FolkWorld #47 03/2012

German News

News & Gossip

Happy Birthday

Gabriel Yacoub

"De la nature des choses"

Christine Lavin

"Cold Pizza for Breakfast"

Country Joe McDonald

"Fixin' To Die"

"Highland Cathedral"

Phil Coulter (*19 February 1952, Derry, Northern Ireland). The Northern Irish born musician and producer is one of the biggest record sellers in Ireland. He wrote numerous hit songs for a variety of popular singers in the 1960s and 1970s, including Elvis Presley, Cliff Richard and the Bay City Rollers. His solo album "Sea of Tranquility" became the second-best selling album of all time in Ireland. One of Coulter's most popular songs, "The Town I Loved So Well", deals with the embattled city of his youth, filled with that damned barbed wire during the Troubles. He also produced three of the ground-breaking albums with Planxty, which would have an influence on modern Irish music. In 2007, Coulter joined with Sharon Browne, one of the originators of the successful "Celtic Woman" production, to form a male version called "Celtic Thunder".

Gabriel Yacoub (*04. February 1952, Paris, France). One of France's foremost folk/pop artists, Gabriel Yacoub, was born of a Lebanese father and a French mother. He started as a back-up guitarist and singer with Breton harpist Alan Stivell in the early 1970s. Stivell's blend of traditional and rock music inspired Yacoub to form the group Malicorne in 1973. It became an instant success by integrating rock instrumentation with crumhorns, bagpipes and hurdy-gurdies, and transforming traditional and medieval ballads into modern songs. Malicorne lasted until 1986. Afterwards Yacoub launched a solo career with both traditional and self-penned songs. Today he is still performing as a solo artist, as a trio with Yannick Hardouin (bass, piano) and Gilles Chabenat (vielle à roue), or with an entire brass band.

"Crosby & Nash"

Graham Nash (*02. February 1942, Blackpool, Lancashire, England). The English born singer-songwriter is known for his songwriting contributions with the British pop group The Hollies, one of the UK's most successful pop and "British Invasion" groups, and with the folk-rock band Crosby, Stills, Nash & Young. Nash wrote or co-wrote many of The Hollies' original songs. In 1968, he left the group to team up with US musicians David Crosby and Stephen Stills. A threesome at first, they later became a foursome with Neil Young. With them, Nash went on to worldwide success, penning hit singles such as "Marrakesh Express". His "Our House" and "Teach Your Children" have become well known items used in both TV commercials and films. Until today Nash continued with David Crosby as a successful recording and performing duo.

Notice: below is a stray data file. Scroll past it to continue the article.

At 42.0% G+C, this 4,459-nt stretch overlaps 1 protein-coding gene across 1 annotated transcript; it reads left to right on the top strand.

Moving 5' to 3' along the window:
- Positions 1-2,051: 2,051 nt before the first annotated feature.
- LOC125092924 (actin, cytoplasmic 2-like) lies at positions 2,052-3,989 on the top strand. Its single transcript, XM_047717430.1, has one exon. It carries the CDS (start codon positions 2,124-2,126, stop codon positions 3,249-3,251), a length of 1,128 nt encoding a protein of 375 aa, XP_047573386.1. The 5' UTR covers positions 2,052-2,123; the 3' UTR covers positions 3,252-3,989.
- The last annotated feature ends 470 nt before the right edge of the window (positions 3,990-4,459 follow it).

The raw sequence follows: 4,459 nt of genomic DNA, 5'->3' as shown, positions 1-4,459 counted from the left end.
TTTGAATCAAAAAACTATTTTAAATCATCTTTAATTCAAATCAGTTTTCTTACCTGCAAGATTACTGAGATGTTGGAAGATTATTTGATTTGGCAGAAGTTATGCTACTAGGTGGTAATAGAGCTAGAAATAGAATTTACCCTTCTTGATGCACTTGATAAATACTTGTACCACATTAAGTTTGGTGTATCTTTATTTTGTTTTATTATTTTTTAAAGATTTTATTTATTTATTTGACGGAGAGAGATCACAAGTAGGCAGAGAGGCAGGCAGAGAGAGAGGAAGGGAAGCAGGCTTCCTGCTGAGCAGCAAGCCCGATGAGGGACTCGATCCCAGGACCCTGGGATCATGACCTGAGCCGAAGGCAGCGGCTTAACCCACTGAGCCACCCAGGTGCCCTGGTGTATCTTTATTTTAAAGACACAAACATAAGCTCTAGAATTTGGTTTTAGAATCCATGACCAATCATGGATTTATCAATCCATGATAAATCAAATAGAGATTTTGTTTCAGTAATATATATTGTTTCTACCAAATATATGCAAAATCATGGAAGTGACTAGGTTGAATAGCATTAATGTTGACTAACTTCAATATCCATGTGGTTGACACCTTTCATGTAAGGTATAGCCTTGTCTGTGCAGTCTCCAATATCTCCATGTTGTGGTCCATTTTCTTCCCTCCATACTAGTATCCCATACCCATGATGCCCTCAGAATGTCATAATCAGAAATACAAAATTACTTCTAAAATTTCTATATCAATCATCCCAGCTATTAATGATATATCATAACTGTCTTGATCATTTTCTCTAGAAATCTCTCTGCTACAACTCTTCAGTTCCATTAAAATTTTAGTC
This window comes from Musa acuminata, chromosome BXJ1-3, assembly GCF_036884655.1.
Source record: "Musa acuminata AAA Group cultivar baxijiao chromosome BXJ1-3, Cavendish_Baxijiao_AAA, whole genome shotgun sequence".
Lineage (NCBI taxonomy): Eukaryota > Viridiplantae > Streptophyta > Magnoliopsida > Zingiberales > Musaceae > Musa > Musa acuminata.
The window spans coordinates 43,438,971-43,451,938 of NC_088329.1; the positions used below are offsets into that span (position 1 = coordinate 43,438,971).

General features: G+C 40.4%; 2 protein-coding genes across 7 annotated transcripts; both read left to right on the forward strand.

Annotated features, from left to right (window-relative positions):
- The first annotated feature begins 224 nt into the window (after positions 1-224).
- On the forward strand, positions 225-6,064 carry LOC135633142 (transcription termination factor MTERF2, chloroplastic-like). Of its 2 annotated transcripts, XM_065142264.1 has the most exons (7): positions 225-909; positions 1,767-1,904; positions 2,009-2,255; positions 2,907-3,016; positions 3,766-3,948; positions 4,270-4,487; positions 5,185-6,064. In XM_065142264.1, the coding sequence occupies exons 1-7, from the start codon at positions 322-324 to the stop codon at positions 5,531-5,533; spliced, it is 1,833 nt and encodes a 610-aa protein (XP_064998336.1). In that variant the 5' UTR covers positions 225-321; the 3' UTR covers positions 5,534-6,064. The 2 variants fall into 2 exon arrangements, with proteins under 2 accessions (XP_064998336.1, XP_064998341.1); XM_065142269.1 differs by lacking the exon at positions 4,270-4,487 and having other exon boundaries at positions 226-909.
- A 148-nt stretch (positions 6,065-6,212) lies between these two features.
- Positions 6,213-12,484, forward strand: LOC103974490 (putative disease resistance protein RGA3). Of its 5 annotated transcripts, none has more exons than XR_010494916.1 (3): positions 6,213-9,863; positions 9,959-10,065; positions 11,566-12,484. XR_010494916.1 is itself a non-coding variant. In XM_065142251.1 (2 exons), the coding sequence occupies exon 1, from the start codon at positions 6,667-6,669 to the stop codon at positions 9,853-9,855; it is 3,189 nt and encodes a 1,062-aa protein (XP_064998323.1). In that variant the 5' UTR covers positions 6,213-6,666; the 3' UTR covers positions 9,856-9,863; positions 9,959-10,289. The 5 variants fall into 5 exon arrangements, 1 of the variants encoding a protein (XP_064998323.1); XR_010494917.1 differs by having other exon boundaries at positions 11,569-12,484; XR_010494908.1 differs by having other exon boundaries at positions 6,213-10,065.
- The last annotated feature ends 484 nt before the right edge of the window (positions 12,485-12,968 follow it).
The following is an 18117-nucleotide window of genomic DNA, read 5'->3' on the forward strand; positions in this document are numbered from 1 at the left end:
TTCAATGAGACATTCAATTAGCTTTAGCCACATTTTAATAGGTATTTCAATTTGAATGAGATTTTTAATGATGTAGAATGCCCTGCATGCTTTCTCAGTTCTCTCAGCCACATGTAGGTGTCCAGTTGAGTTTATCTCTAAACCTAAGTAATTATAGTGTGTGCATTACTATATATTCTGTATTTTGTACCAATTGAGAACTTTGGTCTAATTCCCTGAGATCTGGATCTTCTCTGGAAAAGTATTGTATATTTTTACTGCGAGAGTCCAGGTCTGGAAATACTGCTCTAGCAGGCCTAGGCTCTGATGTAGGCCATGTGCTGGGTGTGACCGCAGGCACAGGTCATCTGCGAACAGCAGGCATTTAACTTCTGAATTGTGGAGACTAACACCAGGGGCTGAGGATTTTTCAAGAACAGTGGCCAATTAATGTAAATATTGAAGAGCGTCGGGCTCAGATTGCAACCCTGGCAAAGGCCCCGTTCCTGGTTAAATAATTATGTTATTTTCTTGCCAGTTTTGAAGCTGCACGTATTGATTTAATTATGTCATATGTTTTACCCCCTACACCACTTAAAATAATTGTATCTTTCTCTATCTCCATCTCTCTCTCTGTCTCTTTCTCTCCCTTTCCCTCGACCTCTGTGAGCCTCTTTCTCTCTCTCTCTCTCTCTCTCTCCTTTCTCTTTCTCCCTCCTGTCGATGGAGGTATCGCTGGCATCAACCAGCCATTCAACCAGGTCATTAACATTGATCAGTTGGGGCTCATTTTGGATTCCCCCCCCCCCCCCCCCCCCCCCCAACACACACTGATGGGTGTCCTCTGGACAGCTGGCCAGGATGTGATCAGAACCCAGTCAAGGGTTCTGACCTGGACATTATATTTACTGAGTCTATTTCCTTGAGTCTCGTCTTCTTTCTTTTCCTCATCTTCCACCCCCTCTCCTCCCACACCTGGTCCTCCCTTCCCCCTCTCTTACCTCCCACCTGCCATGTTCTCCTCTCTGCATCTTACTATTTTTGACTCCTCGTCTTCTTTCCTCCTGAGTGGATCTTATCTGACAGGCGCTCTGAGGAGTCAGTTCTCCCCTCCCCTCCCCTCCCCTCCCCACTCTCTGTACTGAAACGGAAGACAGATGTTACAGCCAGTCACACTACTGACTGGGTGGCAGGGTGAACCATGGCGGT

John McLaughlin (*04. January 1942, Doncaster, South Yorkshire, England). The English guitarist became one of the pioneering figures in the fusion of jazz, rock and world music. His 1970's electric band, the Mahavishnu Orchestra, performed a technically virtuosic and complex style of music that fused electric jazz and rock with with Eastern and Indian influences. McLaughlin's playing was distinguished by fast solos and exotic musical scales. In 2003 he was ranked 49th in the Rolling Stone magazine list of the 100 Greatest Guitarists of All Time.

Christine Lavin (*02. January 1952, New York, USA). The singer-songwriter worked at the famous Caffe Lena in Saratoga, New York, until Dave Van Ronk convinced her to move to New York City and make a career on music. Christine followed his advice and also accepted his offer of guitar lessons. She has lived in New York City ever since, recorded numerous solo albums and with other female folk artists under the name Four Bitchin' Babes. She has also put together several compilation albums of contemporary folk artists, including the CD/Cookbooklet "One Meat Ball". Christine is known for her sense of humor and comedy, which is expressed in both her music and her onstage performances. In her youth, she was a cheerleader and she often ends a concert by twirling a glow-in-the-dark baton with the house lights turned off.